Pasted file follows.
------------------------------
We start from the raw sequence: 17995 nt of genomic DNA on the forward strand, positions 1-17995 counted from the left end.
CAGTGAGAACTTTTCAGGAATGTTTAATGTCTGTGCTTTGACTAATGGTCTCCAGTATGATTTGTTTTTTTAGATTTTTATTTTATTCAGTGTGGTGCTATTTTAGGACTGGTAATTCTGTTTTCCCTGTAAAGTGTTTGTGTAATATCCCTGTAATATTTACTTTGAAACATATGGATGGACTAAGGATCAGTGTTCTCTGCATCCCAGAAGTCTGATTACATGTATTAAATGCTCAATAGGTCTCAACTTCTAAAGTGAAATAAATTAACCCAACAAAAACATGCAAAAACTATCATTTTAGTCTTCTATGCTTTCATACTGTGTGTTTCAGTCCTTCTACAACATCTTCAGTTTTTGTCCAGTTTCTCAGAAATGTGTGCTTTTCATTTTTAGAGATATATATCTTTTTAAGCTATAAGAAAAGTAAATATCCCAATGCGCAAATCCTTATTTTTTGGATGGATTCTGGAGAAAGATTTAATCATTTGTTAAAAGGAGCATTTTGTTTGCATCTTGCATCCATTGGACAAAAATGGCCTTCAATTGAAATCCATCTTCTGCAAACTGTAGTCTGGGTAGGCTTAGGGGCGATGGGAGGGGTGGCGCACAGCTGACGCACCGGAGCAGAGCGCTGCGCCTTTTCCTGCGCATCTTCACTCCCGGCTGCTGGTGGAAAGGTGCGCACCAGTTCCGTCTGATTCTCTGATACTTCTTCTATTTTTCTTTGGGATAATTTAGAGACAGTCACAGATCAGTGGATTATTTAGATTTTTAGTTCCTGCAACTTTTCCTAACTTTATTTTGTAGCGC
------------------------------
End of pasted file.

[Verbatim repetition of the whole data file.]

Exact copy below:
We start from the raw sequence: 17995 nt of genomic DNA on the forward strand, positions 1-17995 counted from the left end.
CAGTGAGAACTTTTCAGGAATGTTTAATGTCTGTGCTTTGACTAATGGTCTCCAGTATGATTTGTTTTTTTAGATTTTTATTTTATTCAGTGTGGTGCTATTTTAGGACTGGTAATTCTGTTTTCCCTGTAAAGTGTTTGTGTAATATCCCTGTAATATTTACTTTGAAACATATGGATGGACTAAGGATCAGTGTTCTCTGCATCCCAGAAGTCTGATTACATGTATTAAATGCTCAATAGGTCTCAACTTCTAAAGTGAAATAAATTAACCCAACAAAAACATGCAAAAACTATCATTTTAGTCTTCTATGCTTTCATACTGTGTGTTTCAGTCCTTCTACAACATCTTCAGTTTTTGTCCAGTTTCTCAGAAATGTGTGCTTTTCATTTTTAGAGATATATATCTTTTTAAGCTATAAGAAAAGTAAATATCCCAATGCGCAAATCCTTATTTTTTGGATGGATTCTGGAGAAAGATTTAATCATTTGTTAAAAGGAGCATTTTGTTTGCATCTTGCATCCATTGGACAAAAATGGCCTTCAATTGAAATCCATCTTCTGCAAACTGTAGTCTGGGTAGGCTTAGGGGCGATGGGAGGGGTGGCGCACAGCTGACGCACCGGAGCAGAGCGCTGCGCCTTTTCCTGCGCATCTTCACTCCCGGCTGCTGGTGGAAAGGTGCGCACCAGTTCCGTCTGATTCTCTGATACTTCTTCTATTTTTCTTTGGGATAATTTAGAGACAGTCACAGATCAGTGGATTATTTAGATTTTTAGTTCCTGCAACTTTTCCTAACTTTATTTTGTAGCGC